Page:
Indian researchers contribute the most to Facebook's bug bounty program

India has topped the list of 127 countries whose researchers contribute to Facebook's bug bounty program, and it also holds the top spot for the most bounties paid

By Press Release Published Date
18 - Mar - 2016
| Last Updated
21 - Mar - 2016
Indian researchers contribute the most to Facebook’s bug bounty p...

Facebook has announced that India has topped the list of 127 countries whose researchers contribute to its bug bounty program. It also holds the top position for the most bounties paid. Facebook representatives visited the country for the Nullcon conference along with bug bounty teams from Google, Microsoft, Bugcrowd, and Mozilla to thank the security researchers in India. During the event Facebook talked about how they calculated the risk associated with a bug as well as the way it calculates bounties. In addition. They also informed the researchers on how to maximize the bounties. 

Read the complete press release below

The security community in India is strong and growing every day. India has long topped the list of 127 countries whose researchers contribute to our bug bounty program. It also holds the top position for the country receiving the most bounties paid. Naturally, we were eager to meet some of these researchers who have helped us better protect the people on Facebook. We don't often get the opportunity to meet with them in person and sometimes, that's exactly what's needed for relationships to move forward.

One of the best ways we can advocate for the security researcher community is to acknowledge that the success of our bug bounty program isn't just about the individual vulnerability reports we receive. It's also about building positive relationships with thousands of people whose technical and cultural experiences may differ from our own. These relationships require trust and we appreciate that so many researchers in India have demonstrated their trust in us through the numerous bugs they've reported over the years.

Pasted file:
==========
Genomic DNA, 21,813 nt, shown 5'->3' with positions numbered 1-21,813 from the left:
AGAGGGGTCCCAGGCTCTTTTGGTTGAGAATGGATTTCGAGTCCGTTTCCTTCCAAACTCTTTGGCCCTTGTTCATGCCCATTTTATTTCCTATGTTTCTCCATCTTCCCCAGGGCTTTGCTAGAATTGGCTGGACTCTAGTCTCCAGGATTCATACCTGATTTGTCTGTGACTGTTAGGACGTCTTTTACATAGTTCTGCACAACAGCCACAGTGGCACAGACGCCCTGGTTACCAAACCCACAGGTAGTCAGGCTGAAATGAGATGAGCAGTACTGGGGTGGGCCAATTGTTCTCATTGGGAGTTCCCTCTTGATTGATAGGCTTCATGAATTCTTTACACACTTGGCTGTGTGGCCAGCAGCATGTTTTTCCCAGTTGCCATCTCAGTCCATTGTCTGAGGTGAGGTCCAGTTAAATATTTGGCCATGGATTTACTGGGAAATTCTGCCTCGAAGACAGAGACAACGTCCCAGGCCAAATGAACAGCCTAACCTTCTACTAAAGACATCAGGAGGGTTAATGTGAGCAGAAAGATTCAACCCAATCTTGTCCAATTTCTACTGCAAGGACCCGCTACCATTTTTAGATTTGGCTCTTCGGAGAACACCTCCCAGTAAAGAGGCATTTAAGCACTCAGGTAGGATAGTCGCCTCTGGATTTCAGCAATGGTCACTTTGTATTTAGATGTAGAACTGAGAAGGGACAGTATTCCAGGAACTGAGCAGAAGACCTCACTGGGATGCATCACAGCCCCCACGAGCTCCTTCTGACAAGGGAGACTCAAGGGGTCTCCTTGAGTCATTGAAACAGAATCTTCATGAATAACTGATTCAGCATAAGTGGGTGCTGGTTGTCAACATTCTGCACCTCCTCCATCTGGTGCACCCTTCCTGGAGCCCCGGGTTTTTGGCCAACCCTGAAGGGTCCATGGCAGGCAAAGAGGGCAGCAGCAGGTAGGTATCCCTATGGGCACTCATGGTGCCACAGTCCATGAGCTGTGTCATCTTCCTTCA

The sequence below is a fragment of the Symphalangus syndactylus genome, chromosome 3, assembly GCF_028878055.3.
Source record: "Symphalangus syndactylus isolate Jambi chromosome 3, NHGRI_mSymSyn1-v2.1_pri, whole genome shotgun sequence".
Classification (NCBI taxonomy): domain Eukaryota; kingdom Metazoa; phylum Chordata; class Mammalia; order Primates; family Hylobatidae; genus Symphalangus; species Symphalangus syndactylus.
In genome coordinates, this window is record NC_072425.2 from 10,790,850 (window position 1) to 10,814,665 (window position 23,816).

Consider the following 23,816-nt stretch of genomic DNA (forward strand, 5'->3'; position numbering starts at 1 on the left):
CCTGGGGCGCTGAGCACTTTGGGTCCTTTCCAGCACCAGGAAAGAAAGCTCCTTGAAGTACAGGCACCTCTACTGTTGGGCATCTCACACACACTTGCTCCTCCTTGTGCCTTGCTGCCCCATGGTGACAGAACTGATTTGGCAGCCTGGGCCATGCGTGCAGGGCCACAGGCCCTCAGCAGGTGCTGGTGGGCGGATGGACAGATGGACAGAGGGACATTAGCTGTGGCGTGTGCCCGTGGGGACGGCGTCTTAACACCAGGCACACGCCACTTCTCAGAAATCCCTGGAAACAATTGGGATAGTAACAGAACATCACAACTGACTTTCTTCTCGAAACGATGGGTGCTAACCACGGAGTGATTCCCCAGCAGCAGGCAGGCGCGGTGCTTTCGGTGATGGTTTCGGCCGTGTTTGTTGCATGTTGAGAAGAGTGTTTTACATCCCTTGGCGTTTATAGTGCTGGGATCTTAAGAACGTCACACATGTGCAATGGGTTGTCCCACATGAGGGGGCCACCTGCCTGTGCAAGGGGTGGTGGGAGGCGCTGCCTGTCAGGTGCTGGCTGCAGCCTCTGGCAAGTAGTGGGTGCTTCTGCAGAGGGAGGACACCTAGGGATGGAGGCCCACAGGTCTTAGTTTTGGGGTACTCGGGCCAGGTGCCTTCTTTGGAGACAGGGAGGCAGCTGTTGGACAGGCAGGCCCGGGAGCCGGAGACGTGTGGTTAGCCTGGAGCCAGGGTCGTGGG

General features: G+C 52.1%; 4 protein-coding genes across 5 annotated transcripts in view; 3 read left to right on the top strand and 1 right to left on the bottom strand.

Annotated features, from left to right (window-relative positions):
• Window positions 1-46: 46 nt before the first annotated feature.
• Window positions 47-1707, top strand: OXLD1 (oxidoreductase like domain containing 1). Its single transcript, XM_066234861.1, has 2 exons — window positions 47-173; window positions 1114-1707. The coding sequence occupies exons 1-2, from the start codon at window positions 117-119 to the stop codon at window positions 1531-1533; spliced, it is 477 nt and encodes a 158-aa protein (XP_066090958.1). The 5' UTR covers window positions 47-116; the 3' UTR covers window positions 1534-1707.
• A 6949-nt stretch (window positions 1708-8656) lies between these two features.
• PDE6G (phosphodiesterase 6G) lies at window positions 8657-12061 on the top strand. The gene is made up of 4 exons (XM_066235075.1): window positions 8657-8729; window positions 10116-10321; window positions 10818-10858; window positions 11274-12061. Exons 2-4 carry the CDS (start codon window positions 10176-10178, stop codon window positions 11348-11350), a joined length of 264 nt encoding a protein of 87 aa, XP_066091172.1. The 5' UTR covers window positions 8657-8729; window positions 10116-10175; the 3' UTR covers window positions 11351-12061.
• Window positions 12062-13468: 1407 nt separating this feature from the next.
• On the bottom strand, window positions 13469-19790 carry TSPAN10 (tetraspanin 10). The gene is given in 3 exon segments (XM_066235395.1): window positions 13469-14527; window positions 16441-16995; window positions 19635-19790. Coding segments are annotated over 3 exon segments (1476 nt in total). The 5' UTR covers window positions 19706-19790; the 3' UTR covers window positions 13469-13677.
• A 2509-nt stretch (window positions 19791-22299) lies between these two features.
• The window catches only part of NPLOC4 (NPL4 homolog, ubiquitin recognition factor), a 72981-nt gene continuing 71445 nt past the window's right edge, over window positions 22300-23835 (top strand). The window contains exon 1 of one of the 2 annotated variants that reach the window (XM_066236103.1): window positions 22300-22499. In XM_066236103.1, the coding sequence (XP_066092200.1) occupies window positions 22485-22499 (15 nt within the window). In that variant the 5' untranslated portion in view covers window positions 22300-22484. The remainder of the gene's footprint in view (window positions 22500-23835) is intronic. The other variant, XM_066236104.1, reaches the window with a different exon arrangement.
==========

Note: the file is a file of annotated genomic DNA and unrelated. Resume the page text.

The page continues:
We arrived in Goa for the Nullcon conference (along with bug bounty teams from Google, Microsoft, Bugcrowd, and Mozilla) to say “thank you” and celebrate the work of India's security research community. Facebook receives more and more high-impact bugs from India each year, reflecting the growing sophistication and technical capabilities of the countries engineering schools and cybersecurity programs. We also hoped conference attendees would share feedback with us on what we could do better to serve their needs and provide more support for researchers who want to maximize the value of their reports.

To our delight, the researchers we met were forthcoming with feedback and questions. What transpired was an invaluable exchange of information and experiences about how our team evaluates vulnerability reports, what makes good reports stand out, and what kind of bugs generate the highest payouts. We know many researchers in India (and around the world) weren't able to attend Nullcon, so we're publishing a recap of some of those discussions here for everyone's benefit.